The future of the imperial symbols is uncertain. A time may come when the British Raj is no longer viewed as an undesirable burden on the Indian conscience, but is something to be explored and studied without political connotations. If that time comes, their approach of begrudging toleration for the past rather than hatred will prove a wise one.
There are, however, difficulties that prevent America from directly following India’s example that must be noted. Firstly, Empire is no longer a part of Indian politics. It’s not something that is held dearly or with great enthusiasm in India and was an external entity that could be cast off. Whereas in America, the Confederacy is still seen as an active and revered piece of the Southern States heritage. Some even still believe in its politics, either directly or through political ideologies with coinciding views (e.g. Neo-Nazis, the Klu Klux Klan, white nationalist’s beliefs of racism/racialism). This prevents the Confederacy from being consigned to the past and prevents the creation of a will to ‘move on’ from this history. Secondly, India has little internal division over how empire is to be remembered. Apart from a minority which are actively angry with the British Raj and Britain, most simply desire to forget it and put it behind them, they don’t like it but there is little will to be distraught by it.
Confederate statues still ignite heated debate in America as there are some still attached to these statues and see them as positive symbols, whereas there are also Americans who are very much opposed to them and everything they represent. This highlights the fracture in the US memory of the Confederacy, with some seeing it as a lost cause of rebellion and with some seeing it as an evil body which goes against everything America stands for. This is complicated further by the fact that the Confederacy was re-amalgamated into the United States, meaning the ‘losers’ and the ‘winners’ had to live as one. This creates the complication of how to deal with the legacy and how to move forward. If the schism in legacy cannot be reconciled, either sides’ course of action will be deeply unpopular with the other. Because of this, the aggressive approach towards statue destruction/protection remains. Finally, it’s also true that in the two cases, the Confederacy failed and the Indian Independence movement won. This meant India had the ability to shape its own future and its own memory of empire. Whereas the Confederacy was consigned to history forcefully meaning that its ideas didn’t pass into history (as with the British Raj) but were taken away. Hence, believers in the Confederacy lost the ability to shape its legacy consequently the symbols that do exist are all that Confederacy sympathisers have of its brief existence. This effectively means the Confederacy is stuck in a time warp as its perception has become a fixed point in time.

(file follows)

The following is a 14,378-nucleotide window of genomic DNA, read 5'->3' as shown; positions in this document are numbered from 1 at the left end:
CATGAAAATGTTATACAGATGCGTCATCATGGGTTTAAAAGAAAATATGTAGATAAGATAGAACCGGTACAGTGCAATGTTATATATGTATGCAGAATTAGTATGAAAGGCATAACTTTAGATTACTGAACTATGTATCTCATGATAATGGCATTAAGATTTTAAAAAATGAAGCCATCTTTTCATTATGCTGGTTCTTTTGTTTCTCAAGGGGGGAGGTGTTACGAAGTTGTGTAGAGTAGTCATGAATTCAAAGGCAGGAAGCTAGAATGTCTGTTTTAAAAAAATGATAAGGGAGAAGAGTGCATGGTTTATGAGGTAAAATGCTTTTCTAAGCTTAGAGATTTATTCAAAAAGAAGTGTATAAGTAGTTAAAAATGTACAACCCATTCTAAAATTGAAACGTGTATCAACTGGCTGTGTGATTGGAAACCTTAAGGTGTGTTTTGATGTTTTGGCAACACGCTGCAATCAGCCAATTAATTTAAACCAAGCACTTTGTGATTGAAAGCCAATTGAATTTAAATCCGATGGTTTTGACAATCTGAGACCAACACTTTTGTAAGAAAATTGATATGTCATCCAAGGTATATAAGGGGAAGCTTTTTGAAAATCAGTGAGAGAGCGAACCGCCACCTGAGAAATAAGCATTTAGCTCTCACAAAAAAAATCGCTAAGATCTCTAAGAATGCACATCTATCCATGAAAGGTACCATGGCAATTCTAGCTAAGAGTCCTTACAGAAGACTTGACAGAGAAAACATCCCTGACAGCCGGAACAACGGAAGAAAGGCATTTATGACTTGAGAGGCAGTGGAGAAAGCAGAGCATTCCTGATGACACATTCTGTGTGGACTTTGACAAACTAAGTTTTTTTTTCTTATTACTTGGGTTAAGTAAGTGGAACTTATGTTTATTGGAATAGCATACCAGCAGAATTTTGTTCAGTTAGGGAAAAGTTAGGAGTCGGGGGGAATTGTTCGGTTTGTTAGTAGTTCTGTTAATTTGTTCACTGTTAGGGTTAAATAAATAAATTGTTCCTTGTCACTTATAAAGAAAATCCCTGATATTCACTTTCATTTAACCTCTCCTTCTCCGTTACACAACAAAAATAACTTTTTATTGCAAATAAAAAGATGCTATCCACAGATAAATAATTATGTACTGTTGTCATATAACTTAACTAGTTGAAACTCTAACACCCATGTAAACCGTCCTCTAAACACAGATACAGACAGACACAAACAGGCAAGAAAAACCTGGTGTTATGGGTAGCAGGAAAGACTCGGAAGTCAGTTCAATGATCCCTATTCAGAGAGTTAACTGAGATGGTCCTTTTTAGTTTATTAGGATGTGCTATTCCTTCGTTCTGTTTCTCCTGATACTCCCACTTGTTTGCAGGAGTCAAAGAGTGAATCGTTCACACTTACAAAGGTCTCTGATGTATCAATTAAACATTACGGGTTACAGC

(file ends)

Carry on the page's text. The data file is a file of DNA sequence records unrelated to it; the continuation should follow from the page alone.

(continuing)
While each example is deeply rooted in their unique contexts, the importance of statues remains. Although today, the Confederate statues are deeply controversial and their removal is a growing reality, their importance to history should never be forgotten. The ideas and history that these symbols represent may not be desirable today, but they will be vitally useful pieces of evidence in the future and may someday become museum exhibits to be studied and represent past events. Every society has the right to define itself and its symbols, but the destruction of old ones only damages historical understanding. Just as George V sits half-forgotten in a park, waiting to be remembered, hopefully the same fate awaits Robert E Lee. Overall then, the message of this brief article is to consider history, not just what the statue represents now but what it will represent in the future.’